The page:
Jennifer Moston was about seven months pregnant when, she said, her husband grabbed her by the arms, picked her up and threw her against the staircase. Each time she tried to get up, he pushed her down again. Such abusive episodes continued for several years, she said, until 2016, when he allegedly tried to strangle her. She went to the police and filed for divorce.
It seemed obvious to Jennifer that her husband, Ryan, shouldn’t get custody of their 3-year-old son, as Ryan now faced felony charges of domestic violence. How could someone with a violent history be trusted with a child? How could she stay out of harm’s way if she was interacting with him for drop-offs?
Jennifer assumed that the family court in her Wisconsin county would make her safety and that of her son a priority, and that the system would help her cut off contact with Ryan.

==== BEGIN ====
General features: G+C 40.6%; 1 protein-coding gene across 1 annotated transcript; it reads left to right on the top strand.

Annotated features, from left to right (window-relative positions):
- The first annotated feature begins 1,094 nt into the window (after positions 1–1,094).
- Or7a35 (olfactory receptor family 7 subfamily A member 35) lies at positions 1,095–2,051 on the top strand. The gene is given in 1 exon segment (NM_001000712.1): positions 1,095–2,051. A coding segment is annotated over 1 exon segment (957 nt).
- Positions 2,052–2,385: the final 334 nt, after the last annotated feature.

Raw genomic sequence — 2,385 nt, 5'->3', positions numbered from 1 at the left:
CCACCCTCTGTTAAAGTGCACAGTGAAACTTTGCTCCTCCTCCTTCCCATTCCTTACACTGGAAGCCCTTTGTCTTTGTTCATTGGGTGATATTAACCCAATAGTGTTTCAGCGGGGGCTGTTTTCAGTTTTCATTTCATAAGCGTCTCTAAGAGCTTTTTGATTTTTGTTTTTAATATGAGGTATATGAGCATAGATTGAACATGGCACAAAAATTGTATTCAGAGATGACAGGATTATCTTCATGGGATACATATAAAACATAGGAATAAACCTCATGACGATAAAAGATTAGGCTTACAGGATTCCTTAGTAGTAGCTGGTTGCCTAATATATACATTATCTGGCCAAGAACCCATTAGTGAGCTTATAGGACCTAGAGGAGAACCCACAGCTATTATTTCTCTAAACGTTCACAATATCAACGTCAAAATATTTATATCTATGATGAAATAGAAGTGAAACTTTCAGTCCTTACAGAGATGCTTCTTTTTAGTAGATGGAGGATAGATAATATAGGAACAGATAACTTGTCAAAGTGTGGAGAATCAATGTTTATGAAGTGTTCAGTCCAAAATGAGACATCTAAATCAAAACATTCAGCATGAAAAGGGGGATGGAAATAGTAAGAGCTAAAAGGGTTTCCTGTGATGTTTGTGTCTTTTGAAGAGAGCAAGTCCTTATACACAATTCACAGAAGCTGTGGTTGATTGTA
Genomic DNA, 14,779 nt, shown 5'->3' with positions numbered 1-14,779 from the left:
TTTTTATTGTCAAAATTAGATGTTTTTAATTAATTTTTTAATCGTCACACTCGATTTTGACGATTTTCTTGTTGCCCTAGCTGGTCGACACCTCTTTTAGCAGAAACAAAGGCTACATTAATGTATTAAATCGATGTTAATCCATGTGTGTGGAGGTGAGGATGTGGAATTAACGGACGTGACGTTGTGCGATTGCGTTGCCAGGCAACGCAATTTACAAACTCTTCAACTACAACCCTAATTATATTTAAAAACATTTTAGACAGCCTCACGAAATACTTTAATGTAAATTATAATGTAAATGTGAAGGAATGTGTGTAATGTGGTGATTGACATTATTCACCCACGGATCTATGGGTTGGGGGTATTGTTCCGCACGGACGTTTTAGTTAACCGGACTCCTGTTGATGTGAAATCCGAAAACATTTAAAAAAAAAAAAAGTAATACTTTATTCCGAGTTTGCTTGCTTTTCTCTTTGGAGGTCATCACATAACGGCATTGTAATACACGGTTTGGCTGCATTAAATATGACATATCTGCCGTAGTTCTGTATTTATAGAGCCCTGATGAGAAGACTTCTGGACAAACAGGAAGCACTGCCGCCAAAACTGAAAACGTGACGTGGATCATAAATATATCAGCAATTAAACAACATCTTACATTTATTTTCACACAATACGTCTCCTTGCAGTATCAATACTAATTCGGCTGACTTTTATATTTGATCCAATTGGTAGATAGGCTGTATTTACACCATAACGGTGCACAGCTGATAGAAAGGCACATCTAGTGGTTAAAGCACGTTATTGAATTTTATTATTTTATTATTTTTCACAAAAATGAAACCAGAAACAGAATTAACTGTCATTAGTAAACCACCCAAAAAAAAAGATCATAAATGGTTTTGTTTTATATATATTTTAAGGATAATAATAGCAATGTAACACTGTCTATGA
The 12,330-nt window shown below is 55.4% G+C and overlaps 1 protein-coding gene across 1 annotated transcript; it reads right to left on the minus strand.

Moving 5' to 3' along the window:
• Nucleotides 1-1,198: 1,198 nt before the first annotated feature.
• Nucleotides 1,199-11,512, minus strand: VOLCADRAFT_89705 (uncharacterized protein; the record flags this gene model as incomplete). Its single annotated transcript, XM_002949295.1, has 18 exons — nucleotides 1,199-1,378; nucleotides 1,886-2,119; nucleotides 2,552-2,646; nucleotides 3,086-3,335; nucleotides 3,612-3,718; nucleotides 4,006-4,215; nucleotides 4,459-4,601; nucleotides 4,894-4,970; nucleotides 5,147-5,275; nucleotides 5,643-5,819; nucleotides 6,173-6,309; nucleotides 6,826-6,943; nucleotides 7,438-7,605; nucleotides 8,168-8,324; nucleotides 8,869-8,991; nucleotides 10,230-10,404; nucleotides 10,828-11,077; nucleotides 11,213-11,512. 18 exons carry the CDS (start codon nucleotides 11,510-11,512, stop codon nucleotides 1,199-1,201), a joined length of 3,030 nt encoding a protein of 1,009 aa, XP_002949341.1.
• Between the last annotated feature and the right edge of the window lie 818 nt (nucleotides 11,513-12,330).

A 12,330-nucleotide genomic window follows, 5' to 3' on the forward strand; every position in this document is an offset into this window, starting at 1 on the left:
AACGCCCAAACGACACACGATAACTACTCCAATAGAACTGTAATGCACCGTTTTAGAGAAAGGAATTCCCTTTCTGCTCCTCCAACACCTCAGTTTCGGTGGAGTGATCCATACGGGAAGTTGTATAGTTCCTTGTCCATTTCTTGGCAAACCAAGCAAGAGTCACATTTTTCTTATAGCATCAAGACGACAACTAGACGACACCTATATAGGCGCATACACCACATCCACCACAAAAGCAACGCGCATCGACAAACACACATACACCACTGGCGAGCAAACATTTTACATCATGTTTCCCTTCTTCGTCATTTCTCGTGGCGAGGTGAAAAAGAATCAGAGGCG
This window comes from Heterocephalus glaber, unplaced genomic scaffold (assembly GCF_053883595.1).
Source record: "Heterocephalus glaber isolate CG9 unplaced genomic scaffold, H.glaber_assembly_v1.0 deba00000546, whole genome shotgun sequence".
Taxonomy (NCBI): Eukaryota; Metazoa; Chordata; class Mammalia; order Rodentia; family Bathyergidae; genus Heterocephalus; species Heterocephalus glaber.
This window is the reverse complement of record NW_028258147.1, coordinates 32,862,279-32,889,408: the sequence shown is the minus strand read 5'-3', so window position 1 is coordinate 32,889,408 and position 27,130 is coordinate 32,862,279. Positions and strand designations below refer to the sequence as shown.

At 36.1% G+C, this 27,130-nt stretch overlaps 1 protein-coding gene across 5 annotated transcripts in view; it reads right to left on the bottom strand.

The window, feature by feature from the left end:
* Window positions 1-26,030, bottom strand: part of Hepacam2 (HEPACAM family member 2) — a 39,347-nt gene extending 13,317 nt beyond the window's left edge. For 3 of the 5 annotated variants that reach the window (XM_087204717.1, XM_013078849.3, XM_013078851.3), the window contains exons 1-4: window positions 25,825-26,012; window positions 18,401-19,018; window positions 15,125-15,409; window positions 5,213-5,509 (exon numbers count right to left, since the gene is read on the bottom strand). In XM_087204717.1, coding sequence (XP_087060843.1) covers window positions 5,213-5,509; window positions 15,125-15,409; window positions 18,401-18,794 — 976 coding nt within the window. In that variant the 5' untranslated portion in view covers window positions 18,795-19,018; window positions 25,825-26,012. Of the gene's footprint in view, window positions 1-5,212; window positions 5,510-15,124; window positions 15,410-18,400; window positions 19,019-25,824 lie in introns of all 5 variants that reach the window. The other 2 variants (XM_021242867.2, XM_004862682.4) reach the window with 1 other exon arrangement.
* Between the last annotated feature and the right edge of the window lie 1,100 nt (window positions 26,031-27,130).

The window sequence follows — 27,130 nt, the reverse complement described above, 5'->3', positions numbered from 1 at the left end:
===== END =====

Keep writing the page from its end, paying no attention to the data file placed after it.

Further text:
But it didn’t.
Wisconsin is considered a “leader” in the movement to give fathers equal rights as parents, with its percentage of shared custody cases among the highest in the nation. But a ProPublica investigation has found that the state’s family court system has been unable to adjust to protect domestic abuse survivors. ProPublica reporter Megan O’Matz explores how the complexities of domestic violence are often overlooked in the Wisconsin court system. Advocates and experts say the lack of reforms puts mothers and children at risk, often leaving women facing legal barriers and forced to co-parent with their abusers.
Read more here.